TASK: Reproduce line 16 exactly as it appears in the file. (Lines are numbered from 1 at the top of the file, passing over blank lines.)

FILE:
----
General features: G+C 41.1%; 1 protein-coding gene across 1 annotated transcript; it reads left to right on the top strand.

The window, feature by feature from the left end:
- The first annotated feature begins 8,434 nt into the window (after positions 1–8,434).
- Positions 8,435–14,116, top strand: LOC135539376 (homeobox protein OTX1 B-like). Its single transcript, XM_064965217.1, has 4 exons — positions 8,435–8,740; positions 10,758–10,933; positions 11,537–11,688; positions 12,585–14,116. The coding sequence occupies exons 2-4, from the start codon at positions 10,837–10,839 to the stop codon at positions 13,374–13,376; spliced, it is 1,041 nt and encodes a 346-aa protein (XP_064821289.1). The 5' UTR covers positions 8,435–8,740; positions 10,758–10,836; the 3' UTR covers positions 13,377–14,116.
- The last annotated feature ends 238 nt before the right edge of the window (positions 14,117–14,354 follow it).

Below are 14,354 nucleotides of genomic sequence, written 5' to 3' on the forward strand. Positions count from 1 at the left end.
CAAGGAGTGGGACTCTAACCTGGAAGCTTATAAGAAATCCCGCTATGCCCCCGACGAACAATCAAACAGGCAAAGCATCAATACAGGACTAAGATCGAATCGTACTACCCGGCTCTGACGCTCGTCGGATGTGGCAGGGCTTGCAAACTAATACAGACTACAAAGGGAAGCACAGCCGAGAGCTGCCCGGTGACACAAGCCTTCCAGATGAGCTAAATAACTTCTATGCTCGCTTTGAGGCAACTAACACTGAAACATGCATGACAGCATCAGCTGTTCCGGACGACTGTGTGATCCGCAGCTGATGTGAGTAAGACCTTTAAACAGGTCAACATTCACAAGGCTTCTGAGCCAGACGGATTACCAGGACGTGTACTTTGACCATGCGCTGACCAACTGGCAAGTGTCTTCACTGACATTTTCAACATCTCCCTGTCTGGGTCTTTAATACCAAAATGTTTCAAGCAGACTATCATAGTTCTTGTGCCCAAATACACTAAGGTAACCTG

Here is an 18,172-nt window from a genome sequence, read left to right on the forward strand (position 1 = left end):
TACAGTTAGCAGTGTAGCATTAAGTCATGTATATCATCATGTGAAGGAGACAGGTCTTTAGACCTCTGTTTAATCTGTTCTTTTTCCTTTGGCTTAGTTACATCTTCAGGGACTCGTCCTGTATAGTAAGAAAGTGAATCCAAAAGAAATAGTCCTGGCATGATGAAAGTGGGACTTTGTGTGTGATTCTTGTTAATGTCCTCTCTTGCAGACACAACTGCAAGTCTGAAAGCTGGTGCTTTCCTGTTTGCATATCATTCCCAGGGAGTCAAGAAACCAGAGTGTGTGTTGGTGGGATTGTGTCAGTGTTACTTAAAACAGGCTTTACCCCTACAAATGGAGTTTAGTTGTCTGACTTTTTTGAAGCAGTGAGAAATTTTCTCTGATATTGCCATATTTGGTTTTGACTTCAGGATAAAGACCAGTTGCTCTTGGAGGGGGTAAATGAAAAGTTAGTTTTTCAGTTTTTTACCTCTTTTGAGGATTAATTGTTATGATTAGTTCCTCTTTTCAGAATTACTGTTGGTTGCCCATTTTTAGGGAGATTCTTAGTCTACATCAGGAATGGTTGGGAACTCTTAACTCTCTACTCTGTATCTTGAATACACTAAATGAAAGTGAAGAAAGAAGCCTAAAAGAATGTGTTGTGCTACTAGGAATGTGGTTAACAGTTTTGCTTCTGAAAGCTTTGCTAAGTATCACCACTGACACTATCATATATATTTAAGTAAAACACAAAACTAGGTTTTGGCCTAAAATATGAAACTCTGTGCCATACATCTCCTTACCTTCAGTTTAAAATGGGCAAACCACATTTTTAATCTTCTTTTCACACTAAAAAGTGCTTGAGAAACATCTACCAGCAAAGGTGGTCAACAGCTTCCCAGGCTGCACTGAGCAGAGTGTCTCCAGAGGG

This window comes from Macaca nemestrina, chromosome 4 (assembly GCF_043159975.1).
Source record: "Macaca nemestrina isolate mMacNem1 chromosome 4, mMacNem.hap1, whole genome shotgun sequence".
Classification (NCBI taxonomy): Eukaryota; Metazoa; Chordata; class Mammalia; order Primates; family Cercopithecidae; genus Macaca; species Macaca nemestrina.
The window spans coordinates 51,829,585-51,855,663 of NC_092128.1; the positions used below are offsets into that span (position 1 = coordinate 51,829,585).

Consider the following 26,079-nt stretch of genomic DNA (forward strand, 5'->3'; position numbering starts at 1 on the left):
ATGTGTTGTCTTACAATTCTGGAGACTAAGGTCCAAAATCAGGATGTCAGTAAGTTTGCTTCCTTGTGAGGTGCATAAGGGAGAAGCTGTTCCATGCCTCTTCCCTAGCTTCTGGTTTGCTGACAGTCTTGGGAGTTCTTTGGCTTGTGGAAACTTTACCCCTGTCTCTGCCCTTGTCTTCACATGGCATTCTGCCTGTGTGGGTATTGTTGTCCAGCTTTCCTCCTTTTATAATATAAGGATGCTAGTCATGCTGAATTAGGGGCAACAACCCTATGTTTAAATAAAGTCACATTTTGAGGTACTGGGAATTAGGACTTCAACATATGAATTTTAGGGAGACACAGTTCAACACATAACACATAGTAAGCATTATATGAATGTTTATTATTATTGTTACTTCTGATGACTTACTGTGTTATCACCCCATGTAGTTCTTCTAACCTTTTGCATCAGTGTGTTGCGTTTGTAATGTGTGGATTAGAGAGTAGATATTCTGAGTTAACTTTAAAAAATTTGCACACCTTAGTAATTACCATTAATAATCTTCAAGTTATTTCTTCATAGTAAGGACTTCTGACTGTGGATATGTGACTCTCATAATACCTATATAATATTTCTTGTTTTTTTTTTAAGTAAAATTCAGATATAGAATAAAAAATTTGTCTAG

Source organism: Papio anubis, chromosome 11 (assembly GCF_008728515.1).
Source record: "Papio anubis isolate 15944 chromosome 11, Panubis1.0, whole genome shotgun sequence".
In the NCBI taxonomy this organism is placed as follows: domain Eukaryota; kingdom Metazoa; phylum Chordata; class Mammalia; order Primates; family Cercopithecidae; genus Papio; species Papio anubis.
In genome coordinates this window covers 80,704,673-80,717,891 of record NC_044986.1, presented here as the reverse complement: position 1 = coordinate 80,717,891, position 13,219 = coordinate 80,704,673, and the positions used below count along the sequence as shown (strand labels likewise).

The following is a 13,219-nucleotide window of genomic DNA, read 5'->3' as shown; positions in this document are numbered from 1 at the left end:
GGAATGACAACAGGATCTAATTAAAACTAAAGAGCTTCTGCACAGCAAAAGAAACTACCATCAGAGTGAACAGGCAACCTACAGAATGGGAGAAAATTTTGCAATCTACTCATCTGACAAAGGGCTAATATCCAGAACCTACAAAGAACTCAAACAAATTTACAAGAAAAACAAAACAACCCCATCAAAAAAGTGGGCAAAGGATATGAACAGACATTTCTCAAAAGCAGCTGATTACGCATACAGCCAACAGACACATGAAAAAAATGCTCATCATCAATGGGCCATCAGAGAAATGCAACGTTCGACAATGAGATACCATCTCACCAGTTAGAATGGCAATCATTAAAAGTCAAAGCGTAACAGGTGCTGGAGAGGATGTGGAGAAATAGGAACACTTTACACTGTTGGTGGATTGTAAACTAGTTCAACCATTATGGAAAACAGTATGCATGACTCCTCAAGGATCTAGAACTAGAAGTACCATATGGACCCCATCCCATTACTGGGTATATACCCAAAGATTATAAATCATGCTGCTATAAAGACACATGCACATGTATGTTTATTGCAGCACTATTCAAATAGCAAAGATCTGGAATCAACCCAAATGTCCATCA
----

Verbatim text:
Source organism: Papio anubis, chromosome 11 (assembly GCF_008728515.1).